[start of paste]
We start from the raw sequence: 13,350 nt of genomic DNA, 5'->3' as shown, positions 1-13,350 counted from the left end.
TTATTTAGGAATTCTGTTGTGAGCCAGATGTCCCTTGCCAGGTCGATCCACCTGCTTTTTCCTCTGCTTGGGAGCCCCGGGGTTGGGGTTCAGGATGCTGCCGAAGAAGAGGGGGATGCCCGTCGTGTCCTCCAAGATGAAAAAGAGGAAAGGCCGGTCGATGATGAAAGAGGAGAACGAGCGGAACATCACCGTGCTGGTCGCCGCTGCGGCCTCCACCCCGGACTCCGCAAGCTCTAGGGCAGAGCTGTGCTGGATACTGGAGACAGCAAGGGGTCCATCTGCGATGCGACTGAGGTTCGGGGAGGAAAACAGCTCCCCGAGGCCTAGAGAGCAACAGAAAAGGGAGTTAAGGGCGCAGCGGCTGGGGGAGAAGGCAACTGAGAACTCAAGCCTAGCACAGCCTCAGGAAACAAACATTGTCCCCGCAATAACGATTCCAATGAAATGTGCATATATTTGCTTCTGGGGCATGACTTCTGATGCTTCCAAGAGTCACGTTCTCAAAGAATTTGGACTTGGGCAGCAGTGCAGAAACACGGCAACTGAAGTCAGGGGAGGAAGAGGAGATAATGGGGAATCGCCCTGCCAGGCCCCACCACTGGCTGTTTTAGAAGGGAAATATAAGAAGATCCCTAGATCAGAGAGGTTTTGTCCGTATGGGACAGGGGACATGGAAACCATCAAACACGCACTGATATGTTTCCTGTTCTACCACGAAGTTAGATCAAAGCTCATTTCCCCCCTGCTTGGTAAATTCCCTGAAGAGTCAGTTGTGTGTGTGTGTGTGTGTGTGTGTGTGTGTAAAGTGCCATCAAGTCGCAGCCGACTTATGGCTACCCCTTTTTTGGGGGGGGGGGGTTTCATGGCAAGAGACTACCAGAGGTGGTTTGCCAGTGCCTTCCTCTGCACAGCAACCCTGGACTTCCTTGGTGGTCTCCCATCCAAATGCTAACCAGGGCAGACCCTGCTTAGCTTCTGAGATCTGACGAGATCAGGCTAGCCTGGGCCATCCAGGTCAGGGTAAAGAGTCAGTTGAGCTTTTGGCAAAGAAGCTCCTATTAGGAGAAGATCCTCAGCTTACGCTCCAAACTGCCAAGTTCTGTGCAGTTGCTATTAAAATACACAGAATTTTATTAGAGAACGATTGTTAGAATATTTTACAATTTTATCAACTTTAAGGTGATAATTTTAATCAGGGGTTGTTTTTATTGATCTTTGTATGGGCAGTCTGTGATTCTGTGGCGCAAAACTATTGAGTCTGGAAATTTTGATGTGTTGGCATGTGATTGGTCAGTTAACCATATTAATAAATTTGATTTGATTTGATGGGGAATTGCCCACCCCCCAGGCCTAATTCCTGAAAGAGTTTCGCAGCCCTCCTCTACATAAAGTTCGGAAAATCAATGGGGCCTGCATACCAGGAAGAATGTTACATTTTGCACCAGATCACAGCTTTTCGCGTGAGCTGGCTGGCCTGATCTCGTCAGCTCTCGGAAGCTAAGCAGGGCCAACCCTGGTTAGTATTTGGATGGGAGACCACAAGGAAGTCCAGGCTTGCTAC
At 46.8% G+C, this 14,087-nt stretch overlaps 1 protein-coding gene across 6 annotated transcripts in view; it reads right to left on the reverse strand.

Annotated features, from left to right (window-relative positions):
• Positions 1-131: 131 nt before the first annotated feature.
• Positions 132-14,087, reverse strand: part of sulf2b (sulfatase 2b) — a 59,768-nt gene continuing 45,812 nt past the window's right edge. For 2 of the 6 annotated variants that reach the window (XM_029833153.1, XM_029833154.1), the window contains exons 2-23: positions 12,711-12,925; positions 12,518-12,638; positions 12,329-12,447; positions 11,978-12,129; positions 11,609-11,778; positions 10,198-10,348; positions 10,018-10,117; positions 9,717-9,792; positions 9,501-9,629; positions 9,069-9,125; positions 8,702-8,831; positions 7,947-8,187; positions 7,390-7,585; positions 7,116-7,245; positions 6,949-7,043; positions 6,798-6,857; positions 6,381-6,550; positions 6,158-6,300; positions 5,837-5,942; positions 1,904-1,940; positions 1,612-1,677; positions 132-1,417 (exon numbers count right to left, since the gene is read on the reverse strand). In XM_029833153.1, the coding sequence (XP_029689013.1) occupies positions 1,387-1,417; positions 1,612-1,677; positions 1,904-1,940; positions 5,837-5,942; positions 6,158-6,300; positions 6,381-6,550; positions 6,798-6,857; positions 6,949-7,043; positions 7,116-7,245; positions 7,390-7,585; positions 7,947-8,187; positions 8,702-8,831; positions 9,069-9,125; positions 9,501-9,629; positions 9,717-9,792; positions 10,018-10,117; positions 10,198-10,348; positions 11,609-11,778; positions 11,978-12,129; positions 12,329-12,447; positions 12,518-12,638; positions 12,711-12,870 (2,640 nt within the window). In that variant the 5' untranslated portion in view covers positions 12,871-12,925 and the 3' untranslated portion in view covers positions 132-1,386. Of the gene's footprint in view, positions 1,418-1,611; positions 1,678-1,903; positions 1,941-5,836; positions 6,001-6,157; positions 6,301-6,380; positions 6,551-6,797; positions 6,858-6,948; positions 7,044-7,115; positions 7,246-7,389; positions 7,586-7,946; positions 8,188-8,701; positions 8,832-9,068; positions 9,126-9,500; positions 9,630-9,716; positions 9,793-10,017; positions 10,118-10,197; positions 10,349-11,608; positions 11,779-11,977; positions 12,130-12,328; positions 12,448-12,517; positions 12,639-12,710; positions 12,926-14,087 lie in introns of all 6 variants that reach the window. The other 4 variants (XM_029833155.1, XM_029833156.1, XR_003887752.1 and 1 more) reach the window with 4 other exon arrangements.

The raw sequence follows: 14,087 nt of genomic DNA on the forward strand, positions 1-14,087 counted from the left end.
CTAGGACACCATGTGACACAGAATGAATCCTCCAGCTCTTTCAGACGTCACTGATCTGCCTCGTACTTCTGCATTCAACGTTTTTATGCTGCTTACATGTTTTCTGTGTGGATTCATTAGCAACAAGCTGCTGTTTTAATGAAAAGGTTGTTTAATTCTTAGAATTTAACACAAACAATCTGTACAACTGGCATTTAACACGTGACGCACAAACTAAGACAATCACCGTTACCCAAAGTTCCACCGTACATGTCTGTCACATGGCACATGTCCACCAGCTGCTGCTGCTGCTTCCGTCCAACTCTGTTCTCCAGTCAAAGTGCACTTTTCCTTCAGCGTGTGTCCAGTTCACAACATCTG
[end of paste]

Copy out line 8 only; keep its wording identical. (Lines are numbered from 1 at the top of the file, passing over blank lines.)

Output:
CTAGGACACCATGTGACACAGAATGAATCCTCCAGCTCTTTCAGACGTCACTGATCTGCCTCGTACTTCTGCATTCAACGTTTTTATGCTGCTTACATGTTTTCTGTGTGGATTCATTAGCAACAAGCTGCTGTTTTAATGAAAAGGTTGTTTAATTCTTAGAATTTAACACAAACAATCTGTACAACTGGCATTTAACACGTGACGCACAAACTAAGACAATCACCGTTACCCAAAGTTCCACCGTACATGTCTGTCACATGGCACATGTCCACCAGCTGCTGCTGCTGCTTCCGTCCAACTCTGTTCTCCAGTCAAAGTGCACTTTTCCTTCAGCGTGTGTCCAGTTCACAACATCTG